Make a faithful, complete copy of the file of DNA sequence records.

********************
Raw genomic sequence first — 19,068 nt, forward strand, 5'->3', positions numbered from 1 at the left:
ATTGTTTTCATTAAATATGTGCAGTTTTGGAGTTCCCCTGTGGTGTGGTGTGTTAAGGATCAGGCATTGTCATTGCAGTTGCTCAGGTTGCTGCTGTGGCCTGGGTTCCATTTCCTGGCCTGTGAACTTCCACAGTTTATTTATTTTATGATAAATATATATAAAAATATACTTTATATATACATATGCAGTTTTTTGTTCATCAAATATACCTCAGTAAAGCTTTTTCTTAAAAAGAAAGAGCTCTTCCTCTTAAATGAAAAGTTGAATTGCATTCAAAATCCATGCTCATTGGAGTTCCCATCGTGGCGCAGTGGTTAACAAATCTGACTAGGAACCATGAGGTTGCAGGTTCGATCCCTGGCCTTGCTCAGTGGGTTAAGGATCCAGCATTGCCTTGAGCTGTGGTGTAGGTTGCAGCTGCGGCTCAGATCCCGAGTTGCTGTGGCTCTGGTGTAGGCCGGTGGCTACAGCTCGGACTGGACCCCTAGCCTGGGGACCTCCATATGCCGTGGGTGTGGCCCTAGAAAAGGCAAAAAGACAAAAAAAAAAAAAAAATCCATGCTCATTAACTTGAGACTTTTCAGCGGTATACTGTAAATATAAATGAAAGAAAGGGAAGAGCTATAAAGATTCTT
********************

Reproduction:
Raw genomic sequence first — 19,068 nt, forward strand, 5'->3', positions numbered from 1 at the left:
ATTGTTTTCATTAAATATGTGCAGTTTTGGAGTTCCCCTGTGGTGTGGTGTGTTAAGGATCAGGCATTGTCATTGCAGTTGCTCAGGTTGCTGCTGTGGCCTGGGTTCCATTTCCTGGCCTGTGAACTTCCACAGTTTATTTATTTTATGATAAATATATATAAAAATATACTTTATATATACATATGCAGTTTTTTGTTCATCAAATATACCTCAGTAAAGCTTTTTCTTAAAAAGAAAGAGCTCTTCCTCTTAAATGAAAAGTTGAATTGCATTCAAAATCCATGCTCATTGGAGTTCCCATCGTGGCGCAGTGGTTAACAAATCTGACTAGGAACCATGAGGTTGCAGGTTCGATCCCTGGCCTTGCTCAGTGGGTTAAGGATCCAGCATTGCCTTGAGCTGTGGTGTAGGTTGCAGCTGCGGCTCAGATCCCGAGTTGCTGTGGCTCTGGTGTAGGCCGGTGGCTACAGCTCGGACTGGACCCCTAGCCTGGGGACCTCCATATGCCGTGGGTGTGGCCCTAGAAAAGGCAAAAAGACAAAAAAAAAAAAAAAATCCATGCTCATTAACTTGAGACTTTTCAGCGGTATACTGTAAATATAAATGAAAGAAAGGGAAGAGCTATAAAGATTCTT